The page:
TV sound is an interesting subject that often gets lost as we focus on the pictures. Good telly sound is difficult but important. You soon hear people complaining they cant hear the words or have simply 'lost the plot' - often because of concentrating on tricky sound.
Having been involved in the production of TV commercial soundtracks I'm impressed with the care and attention taken by the sound team at West End agency Karmarama. This is why, when watching Unforgotten the other night, I was minded to think about the effort and skill shown in creating the sound mix. During the hour, every word was clear, inside and out sounds were rich and exciting, even down to doors opening and closing. ADR was excellent.
ADR stands for Additional Dialogue Replacement and many people don't know it even happens or what it is. Having conducted a few ADR sessions for TV and even a movie I'm always excited when I see and hear it done well.
ADR is the process of overdubbing dialogue when the sound is poor, cluttered with background noise of just simply unclear, ADR can also be used to make subtle script changes, start the sentence in vision, go to a cutaway and replace the words in the script with ADR. your actor may have given the performance of a lifetime and on review you can hear a plane in the background - on set you'll often hear the phrase 'fix it in post production'
" We can't hear you !"
Looking back at many old TV dramas it's very clear now of the advances in sound and ADR. BritBox has old episodes of The Sweeney a 1970's cop show. Much loved and fondly remembered the sound is terrible! If an actor moves slightly away from the camera or walks down the stairs often you really can't hear them. Nowadays a problematic distant sound would be re recorded, with the original actor, lip-syncing the original words to the picture in a studio.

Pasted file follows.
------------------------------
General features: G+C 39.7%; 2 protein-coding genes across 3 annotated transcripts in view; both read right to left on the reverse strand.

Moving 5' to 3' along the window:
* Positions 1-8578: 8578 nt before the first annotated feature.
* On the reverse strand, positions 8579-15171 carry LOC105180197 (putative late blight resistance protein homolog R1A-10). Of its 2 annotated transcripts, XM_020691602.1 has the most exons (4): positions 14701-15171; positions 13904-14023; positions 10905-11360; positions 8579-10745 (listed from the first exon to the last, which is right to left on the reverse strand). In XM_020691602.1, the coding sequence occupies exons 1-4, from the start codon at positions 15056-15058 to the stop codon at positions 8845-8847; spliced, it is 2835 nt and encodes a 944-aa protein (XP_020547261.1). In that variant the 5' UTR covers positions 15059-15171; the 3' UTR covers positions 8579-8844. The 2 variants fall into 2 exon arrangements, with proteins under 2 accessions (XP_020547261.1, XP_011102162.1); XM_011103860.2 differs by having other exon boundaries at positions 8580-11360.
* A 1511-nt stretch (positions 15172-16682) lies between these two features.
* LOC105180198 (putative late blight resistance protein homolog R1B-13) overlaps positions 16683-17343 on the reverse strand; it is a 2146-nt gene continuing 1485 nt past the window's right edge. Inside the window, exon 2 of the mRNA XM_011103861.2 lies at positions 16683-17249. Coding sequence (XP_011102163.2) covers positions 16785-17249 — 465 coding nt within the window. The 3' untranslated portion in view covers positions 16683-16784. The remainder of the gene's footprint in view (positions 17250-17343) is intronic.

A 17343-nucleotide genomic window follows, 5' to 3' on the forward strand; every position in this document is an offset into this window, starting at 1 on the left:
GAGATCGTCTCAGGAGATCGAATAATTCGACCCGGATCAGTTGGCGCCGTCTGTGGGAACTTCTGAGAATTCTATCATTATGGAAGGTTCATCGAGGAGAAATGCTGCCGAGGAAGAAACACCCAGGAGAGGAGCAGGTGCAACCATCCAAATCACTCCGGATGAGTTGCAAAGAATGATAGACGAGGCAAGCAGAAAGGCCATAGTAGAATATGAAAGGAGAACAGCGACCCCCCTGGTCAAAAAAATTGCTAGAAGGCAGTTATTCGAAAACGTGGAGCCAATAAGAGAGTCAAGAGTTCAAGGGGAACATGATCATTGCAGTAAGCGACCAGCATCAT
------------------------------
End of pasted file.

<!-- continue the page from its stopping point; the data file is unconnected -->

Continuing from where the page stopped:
Unforgotten on location - Looks Noisy !
Sound in Unforgotten it's been brilliant. In a noisy scrap yard, you hear every word, the wind is rushing and blowing hard, you hear every word. These sequences have been painstakingly recreated in a studio and then some very subtle sfx of wind and mechanical machinery added - excellent. You stay immersed in the drama and really importantly - you don't notice anything and that's the skill in great ADR.
In the picture above if that digger is working and the actors move towards it with a very technical conversation concerning police matters it is more or less certain the scene will feature ADR. Re record in the studio then dig out the sound effects, add some nicely compressed and lower in the mix diggers and you have the perfect mix!
Next time you watch a great drama, and don't think about the sound, try to remember reading this article about ADR and listen and look out for it! It's a great, often uncredited, skill to be aware of in television and movie productions.